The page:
The royal tree hath left us royal fruit,
170 Which, mellowed by the stealing hours of time,
 Will well become the seat of majesty,
 And make, no doubt, us happy by his reign.
 On him I lay that you would lay on me,
 The right and fortune of his happy stars,
175 Which God defend that I should wring from him.
 My lord, this argues conscience in your Grace,
 But the respects thereof are nice and trivial,
 All circumstances well considerèd.
 You say that Edward is your brother’s son;
180 So say we too, but not by Edward’s wife.
 For first was he contract to Lady Lucy—
 Your mother lives a witness to his vow—
 And afterward by substitute betrothed
 To Bona, sister to the King of France.
185 These both put off, a poor petitioner,
 A care-crazed mother to a many sons,
 A beauty-waning and distressèd widow,
 Even in the afternoon of her best days,
 Made prize and purchase of his wanton eye,
190 Seduced the pitch and height of his degree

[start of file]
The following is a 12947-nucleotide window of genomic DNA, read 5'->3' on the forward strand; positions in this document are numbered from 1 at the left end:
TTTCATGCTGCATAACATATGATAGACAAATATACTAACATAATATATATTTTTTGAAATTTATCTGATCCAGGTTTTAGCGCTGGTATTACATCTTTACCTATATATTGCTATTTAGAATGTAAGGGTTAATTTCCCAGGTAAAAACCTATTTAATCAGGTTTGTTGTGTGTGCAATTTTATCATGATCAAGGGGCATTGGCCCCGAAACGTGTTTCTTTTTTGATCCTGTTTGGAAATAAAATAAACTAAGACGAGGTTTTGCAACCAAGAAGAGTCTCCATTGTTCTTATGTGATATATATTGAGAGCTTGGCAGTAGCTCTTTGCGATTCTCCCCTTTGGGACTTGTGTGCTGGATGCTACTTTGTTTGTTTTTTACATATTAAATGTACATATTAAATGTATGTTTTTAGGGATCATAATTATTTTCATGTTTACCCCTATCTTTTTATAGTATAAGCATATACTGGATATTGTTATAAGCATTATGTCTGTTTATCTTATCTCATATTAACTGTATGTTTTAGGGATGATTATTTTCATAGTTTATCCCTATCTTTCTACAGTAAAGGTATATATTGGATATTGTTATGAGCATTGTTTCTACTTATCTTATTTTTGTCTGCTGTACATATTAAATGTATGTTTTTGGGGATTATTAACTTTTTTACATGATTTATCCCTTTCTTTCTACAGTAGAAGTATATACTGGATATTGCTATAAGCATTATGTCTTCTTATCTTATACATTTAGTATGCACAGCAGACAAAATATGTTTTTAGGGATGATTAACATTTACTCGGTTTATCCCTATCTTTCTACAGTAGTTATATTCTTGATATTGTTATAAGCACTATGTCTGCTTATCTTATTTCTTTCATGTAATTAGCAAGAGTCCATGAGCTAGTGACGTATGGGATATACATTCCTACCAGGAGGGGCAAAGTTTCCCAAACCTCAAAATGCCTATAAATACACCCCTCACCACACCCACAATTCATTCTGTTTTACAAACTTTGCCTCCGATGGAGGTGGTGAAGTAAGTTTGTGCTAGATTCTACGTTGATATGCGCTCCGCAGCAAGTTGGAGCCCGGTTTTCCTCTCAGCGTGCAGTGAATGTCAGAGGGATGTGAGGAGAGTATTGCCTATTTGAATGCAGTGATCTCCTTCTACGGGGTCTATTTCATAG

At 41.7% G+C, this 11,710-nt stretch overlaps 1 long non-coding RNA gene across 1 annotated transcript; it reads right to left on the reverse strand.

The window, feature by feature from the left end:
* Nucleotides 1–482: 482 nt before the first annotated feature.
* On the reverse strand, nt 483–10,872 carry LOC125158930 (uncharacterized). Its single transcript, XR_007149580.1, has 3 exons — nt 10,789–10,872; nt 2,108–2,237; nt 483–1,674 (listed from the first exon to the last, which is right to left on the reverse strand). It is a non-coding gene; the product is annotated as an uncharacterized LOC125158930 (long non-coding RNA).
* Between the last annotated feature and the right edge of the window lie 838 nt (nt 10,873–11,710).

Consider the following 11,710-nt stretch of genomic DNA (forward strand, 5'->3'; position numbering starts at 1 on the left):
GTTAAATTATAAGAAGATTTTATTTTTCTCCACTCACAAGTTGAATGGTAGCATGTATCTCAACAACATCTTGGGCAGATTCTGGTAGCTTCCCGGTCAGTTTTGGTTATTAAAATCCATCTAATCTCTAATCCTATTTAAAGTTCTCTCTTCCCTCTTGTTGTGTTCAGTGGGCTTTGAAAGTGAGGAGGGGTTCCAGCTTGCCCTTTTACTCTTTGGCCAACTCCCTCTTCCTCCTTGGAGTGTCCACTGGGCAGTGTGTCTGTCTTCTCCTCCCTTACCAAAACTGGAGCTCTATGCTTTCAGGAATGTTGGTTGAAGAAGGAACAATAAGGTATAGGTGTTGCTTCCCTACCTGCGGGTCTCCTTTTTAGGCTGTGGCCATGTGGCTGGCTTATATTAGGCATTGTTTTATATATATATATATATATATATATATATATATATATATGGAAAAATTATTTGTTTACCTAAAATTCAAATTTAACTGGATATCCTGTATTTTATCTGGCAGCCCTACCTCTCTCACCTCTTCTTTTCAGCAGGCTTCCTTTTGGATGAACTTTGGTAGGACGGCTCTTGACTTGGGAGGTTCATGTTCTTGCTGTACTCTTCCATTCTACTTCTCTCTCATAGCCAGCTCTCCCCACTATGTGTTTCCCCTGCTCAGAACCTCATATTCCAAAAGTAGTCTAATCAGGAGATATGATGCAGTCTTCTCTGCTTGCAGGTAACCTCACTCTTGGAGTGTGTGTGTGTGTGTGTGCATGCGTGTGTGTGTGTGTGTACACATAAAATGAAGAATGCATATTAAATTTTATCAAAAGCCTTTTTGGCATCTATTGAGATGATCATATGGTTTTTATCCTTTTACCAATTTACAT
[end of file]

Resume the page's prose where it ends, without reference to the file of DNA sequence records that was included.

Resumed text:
To base declension and loathed bigamy.
 By her in his unlawful bed he got
 This Edward, whom our manners call “the Prince.”
 More bitterly could I expostulate,
195 Save that, for reverence to some alive,
 I give a sparing limit to my tongue.
 Then, good my lord, take to your royal self
 This proffered benefit of dignity,
 If not to bless us and the land withal,
200 Yet to draw forth your noble ancestry
 From the corruption of abusing times
 Unto a lineal, true-derivèd course.

Richard III
ACT 3. SC. 7

 Do, good my lord. Your citizens entreat you.
 Refuse not, mighty lord, this proffered love.
205 O, make them joyful. Grant their lawful suit.
 Alas, why would you heap this care on me?
 I am unfit for state and majesty.
 I do beseech you, take it not amiss;
 I cannot, nor I will not, yield to you.
210 If you refuse it, as in love and zeal